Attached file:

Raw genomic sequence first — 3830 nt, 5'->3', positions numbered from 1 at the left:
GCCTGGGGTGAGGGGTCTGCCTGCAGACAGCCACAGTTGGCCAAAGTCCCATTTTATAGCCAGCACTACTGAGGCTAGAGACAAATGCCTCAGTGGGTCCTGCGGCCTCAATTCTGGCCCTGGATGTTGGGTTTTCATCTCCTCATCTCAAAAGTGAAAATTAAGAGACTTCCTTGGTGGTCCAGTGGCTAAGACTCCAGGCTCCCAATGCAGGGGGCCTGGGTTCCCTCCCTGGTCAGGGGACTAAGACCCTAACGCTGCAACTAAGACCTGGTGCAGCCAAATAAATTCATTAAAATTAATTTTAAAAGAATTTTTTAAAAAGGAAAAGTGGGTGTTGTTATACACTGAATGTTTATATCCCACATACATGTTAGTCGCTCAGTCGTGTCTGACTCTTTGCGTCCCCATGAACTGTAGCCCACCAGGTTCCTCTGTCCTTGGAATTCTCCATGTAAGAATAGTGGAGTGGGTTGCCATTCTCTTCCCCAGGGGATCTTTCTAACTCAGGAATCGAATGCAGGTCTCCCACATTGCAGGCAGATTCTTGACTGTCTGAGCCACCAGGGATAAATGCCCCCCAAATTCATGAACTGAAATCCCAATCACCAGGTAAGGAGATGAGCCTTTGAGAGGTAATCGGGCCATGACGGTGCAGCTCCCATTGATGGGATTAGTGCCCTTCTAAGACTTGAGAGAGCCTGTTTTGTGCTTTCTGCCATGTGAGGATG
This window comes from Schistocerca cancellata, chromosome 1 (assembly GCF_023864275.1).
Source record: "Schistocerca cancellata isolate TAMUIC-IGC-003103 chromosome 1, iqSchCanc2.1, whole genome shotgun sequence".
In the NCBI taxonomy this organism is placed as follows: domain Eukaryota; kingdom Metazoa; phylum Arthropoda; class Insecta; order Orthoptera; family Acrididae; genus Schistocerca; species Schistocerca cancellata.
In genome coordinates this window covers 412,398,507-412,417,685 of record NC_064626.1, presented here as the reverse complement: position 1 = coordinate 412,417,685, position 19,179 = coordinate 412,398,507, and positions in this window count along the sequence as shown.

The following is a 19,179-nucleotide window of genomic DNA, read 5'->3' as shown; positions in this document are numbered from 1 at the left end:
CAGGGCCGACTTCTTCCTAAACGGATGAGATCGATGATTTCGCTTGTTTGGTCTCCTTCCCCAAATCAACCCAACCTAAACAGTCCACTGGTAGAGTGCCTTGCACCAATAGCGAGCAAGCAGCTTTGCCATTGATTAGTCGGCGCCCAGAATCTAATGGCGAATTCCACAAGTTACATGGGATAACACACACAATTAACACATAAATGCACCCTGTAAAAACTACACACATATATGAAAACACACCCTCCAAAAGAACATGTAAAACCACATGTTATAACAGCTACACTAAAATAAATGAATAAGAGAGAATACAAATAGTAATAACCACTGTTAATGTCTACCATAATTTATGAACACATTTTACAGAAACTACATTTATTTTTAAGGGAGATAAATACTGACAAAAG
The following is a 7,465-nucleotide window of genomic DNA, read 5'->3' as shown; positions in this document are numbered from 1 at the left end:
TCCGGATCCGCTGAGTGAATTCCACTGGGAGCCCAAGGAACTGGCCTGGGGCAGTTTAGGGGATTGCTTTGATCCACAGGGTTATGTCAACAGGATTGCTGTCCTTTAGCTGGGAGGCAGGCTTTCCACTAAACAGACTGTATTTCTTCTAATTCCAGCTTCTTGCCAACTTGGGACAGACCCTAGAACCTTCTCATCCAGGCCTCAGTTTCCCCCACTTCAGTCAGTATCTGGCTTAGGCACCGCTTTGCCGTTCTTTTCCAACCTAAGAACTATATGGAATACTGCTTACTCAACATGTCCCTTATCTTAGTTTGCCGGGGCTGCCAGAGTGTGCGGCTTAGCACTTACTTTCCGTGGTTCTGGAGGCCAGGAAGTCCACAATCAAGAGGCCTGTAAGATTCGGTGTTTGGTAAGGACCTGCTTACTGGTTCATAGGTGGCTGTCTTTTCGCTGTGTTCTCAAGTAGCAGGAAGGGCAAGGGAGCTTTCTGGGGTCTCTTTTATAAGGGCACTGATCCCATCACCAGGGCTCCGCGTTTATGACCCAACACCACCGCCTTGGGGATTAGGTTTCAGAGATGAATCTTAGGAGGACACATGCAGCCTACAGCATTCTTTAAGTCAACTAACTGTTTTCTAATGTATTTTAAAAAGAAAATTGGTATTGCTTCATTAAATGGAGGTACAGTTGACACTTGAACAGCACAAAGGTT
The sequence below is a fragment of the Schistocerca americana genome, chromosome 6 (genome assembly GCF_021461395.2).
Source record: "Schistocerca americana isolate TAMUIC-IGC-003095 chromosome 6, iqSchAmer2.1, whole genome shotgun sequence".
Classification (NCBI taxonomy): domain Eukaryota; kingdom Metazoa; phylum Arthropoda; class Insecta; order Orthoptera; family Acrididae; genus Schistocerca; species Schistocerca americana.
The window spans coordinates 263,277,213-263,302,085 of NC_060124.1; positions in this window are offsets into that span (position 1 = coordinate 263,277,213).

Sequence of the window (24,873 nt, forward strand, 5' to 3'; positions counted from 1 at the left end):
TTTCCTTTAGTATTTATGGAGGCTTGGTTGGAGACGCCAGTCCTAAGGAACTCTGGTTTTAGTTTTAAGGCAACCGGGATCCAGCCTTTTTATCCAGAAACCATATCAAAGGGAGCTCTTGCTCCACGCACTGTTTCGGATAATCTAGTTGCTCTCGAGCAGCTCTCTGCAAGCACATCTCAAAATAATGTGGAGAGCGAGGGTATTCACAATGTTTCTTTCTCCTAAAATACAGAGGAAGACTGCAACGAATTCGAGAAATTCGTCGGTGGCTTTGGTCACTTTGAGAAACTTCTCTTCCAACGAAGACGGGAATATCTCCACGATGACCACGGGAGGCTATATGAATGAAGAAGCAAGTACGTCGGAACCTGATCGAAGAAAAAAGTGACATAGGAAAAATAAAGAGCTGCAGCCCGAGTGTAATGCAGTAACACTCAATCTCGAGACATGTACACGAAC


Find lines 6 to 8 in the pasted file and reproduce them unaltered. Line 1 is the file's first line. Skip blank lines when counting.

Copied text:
In genome coordinates this window covers 412,398,507-412,417,685 of record NC_064626.1, presented here as the reverse complement: position 1 = coordinate 412,417,685, position 19,179 = coordinate 412,398,507, and positions in this window count along the sequence as shown.

The following is a 19,179-nucleotide window of genomic DNA, read 5'->3' as shown; positions in this document are numbered from 1 at the left end:
CAGGGCCGACTTCTTCCTAAACGGATGAGATCGATGATTTCGCTTGTTTGGTCTCCTTCCCCAAATCAACCCAACCTAAACAGTCCACTGGTAGAGTGCCTTGCACCAATAGCGAGCAAGCAGCTTTGCCATTGATTAGTCGGCGCCCAGAATCTAATGGCGAATTCCACAAGTTACATGGGATAACACACACAATTAACACATAAATGCACCCTGTAAAAACTACACACATATATGAAAACACACCCTCCAAAAGAACATGTAAAACCACATGTTATAACAGCTACACTAAAATAAATGAATAAGAGAGAATACAAATAGTAATAACCACTGTTAATGTCTACCATAATTTATGAACACATTTTACAGAAACTACATTTATTTTTAAGGGAGATAAATACTGACAAAAG